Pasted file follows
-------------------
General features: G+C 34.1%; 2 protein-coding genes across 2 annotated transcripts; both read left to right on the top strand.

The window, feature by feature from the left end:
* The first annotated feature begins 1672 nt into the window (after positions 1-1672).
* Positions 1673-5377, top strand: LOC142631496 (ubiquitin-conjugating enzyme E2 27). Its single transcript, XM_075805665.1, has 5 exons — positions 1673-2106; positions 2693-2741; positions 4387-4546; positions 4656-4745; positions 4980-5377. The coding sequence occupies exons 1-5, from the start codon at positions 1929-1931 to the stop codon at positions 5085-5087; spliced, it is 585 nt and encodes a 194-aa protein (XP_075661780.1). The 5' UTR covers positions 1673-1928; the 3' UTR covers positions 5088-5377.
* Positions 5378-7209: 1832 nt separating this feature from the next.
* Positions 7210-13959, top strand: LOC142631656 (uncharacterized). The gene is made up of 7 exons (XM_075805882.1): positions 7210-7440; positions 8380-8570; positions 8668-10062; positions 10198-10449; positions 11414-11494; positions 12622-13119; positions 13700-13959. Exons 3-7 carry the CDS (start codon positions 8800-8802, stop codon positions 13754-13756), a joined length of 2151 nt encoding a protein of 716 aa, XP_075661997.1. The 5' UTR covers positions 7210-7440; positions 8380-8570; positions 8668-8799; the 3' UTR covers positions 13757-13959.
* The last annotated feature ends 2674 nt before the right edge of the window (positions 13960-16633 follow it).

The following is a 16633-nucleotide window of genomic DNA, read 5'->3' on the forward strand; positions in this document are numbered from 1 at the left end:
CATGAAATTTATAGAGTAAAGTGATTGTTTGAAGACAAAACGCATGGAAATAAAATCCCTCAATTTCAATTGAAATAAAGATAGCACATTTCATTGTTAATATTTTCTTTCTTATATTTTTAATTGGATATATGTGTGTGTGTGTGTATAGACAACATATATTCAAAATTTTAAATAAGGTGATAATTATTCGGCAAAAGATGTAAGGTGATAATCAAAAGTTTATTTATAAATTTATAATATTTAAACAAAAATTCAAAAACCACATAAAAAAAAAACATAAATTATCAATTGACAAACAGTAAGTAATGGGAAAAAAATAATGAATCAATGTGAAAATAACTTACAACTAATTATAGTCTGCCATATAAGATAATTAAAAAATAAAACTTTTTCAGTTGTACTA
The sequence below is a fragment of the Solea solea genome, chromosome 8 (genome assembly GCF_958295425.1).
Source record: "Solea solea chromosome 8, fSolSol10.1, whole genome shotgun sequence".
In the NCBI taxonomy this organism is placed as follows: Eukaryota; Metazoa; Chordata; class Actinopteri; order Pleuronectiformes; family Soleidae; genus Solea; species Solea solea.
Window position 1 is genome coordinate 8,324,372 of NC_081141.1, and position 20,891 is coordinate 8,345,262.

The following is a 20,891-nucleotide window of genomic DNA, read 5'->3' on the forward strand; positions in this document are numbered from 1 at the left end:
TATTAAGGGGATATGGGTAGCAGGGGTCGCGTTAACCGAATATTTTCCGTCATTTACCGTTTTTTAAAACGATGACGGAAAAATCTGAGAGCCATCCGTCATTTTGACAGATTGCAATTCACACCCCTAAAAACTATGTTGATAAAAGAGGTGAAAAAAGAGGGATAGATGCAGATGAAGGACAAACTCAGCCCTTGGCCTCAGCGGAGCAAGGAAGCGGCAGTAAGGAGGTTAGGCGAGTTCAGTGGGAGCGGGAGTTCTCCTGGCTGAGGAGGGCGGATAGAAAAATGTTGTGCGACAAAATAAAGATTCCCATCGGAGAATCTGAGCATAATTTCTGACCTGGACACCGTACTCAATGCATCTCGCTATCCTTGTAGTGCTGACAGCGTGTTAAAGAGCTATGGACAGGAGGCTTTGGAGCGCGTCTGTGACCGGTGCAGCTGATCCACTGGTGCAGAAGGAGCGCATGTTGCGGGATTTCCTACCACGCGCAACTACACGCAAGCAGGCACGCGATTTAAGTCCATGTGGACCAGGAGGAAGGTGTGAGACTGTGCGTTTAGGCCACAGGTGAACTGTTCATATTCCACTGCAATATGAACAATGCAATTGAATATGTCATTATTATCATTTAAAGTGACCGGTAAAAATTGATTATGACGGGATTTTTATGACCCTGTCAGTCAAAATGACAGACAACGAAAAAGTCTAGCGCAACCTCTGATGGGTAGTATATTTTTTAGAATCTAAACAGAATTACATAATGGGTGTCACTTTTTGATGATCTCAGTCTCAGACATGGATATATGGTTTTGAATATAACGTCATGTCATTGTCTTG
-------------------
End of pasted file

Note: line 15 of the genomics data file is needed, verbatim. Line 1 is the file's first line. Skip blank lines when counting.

TATTAAGGGGATATGGGTAGCAGGGGTCGCGTTAACCGAATATTTTCCGTCATTTACCGTTTTTTAAAACGATGACGGAAAAATCTGAGAGCCATCCGTCATTTTGACAGATTGCAATTCACACCCCTAAAAACTATGTTGATAAAAGAGGTGAAAAAAGAGGGATAGATGCAGATGAAGGACAAACTCAGCCCTTGGCCTCAGCGGAGCAAGGAAGCGGCAGTAAGGAGGTTAGGCGAGTTCAGTGGGAGCGGGAGTTCTCCTGGCTGAGGAGGGCGGATAGAAAAATGTTGTGCGACAAAATAAAGATTCCCATCGGAGAATCTGAGCATAATTTCTGACCTGGACACCGTACTCAATGCATCTCGCTATCCTTGTAGTGCTGACAGCGTGTTAAAGAGCTATGGACAGGAGGCTTTGGAGCGCGTCTGTGACCGGTGCAGCTGATCCACTGGTGCAGAAGGAGCGCATGTTGCGGGATTTCCTACCACGCGCAACTACACGCAAGCAGGCACGCGATTTAAGTCCATGTGGACCAGGAGGAAGGTGTGAGACTGTGCGTTTAGGCCACAGGTGAACTGTTCATATTCCACTGCAATATGAACAATGCAATTGAATATGTCATTATTATCATTTAAAGTGACCGGTAAAAATTGATTATGACGGGATTTTTATGACCCTGTCAGTCAAAATGACAGACAACGAAAAAGTCTAGCGCAACCTCTGATGGGTAGTATATTTTTTAGAATCTAAACAGAATTACATAATGGGTGTCACTTTTTGATGATCTCAGTCTCAGACATGGATATATGGTTTTGAATATAACGTCATGTCATTGTCTTG